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Profile Photo Amanda Blount

Like I have discussed before, I was bombarded at first with everything that was available. It was wonderful! So many groups with so many interests! I was busy trying to keep up with everyone. I had a website for everything; diet, astronomy, facebook, linkedIn, Eblog, etc, etc. But, as with any new toys, I settled down with my favorites. I now have Facebook, linkedIN, My own personal website, and now GOVLoop. I also occasionally look in DAU / ATL websites, but not all the time. There are just so many out there, and there are only a few hours a day to use these websites.

You mentioned the normal town gahterings. Well, you would not just jump into a group just because they hang out at the coffee shop. I volunteer alot. But, every group is not for me. I am sure my grandparents did not jump from church to church. They went to one church their whole lives, then the same people went to gatherings together, and those same people probably volunteered for the same causes. It was not really different groups. It was the same people who did different things together. So, look at social networking the same way. Most of the same people I know from school, work, and church, are the same people I find on FaceBook, LinkedIN, and here on GovLoop.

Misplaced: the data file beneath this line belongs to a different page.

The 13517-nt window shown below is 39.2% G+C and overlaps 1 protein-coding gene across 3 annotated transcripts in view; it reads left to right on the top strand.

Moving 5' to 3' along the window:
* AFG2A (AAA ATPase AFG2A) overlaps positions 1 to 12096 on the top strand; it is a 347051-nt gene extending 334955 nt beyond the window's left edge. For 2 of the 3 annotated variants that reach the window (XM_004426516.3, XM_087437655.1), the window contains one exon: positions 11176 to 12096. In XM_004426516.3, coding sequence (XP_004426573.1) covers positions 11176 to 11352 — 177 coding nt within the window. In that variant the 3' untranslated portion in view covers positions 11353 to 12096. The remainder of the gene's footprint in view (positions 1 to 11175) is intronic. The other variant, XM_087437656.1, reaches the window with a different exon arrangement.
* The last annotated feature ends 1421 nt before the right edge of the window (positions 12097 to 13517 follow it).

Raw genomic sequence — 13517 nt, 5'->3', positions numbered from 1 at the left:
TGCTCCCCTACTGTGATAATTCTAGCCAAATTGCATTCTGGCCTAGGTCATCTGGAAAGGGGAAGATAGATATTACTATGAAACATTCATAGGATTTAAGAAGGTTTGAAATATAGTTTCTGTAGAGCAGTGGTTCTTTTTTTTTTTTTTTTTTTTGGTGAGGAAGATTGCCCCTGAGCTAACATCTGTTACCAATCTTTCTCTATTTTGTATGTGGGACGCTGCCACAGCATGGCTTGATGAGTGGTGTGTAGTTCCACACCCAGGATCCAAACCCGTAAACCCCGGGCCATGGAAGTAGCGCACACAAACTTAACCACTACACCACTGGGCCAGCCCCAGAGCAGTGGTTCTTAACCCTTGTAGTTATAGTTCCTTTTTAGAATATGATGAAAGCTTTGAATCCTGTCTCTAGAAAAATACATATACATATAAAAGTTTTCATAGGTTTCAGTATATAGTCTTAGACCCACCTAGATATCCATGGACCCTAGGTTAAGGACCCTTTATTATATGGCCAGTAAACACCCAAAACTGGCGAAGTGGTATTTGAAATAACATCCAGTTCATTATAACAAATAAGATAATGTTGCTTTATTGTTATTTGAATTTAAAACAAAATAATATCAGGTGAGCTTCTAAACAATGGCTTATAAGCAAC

So, to make a long point longer, 😉 Before I join anything now, I do the same thing I would in real life. I really look for the content of the website to see if it is something which I am interested in. Just like I would not join a snow boarding website. It is not that I don’t like snow boarding, but it is not something I would follow everyday. I now only follow the websites that really interests me for the long term. In fact, I almost did not join GovLoop. I wanted to really look at it carefully, and I did. I read for a few days. I followed a few discussions, and then I joined. So, the same principles that applied to your grandparents apply to us…just in a modern way.